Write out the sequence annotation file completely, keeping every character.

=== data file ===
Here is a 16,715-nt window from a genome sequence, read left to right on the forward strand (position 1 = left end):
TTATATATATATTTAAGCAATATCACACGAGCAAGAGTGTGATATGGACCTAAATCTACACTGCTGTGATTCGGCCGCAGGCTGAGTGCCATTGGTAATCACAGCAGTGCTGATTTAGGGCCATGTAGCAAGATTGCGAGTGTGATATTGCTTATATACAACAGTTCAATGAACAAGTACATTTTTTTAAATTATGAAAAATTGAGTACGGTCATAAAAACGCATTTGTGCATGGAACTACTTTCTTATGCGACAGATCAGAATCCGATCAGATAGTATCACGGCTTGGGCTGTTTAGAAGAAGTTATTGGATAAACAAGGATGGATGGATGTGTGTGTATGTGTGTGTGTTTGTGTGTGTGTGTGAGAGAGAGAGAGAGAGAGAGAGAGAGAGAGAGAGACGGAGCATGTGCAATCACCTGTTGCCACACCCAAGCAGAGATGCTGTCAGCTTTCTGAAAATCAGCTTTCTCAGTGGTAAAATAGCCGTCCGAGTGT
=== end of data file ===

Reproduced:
Here is a 16,715-nt window from a genome sequence, read left to right on the forward strand (position 1 = left end):
TTATATATATATTTAAGCAATATCACACGAGCAAGAGTGTGATATGGACCTAAATCTACACTGCTGTGATTCGGCCGCAGGCTGAGTGCCATTGGTAATCACAGCAGTGCTGATTTAGGGCCATGTAGCAAGATTGCGAGTGTGATATTGCTTATATACAACAGTTCAATGAACAAGTACATTTTTTTAAATTATGAAAAATTGAGTACGGTCATAAAAACGCATTTGTGCATGGAACTACTTTCTTATGCGACAGATCAGAATCCGATCAGATAGTATCACGGCTTGGGCTGTTTAGAAGAAGTTATTGGATAAACAAGGATGGATGGATGTGTGTGTATGTGTGTGTGTTTGTGTGTGTGTGTGAGAGAGAGAGAGAGAGAGAGAGAGAGAGAGAGAGACGGAGCATGTGCAATCACCTGTTGCCACACCCAAGCAGAGATGCTGTCAGCTTTCTGAAAATCAGCTTTCTCAGTGGTAAAATAGCCGTCCGAGTGT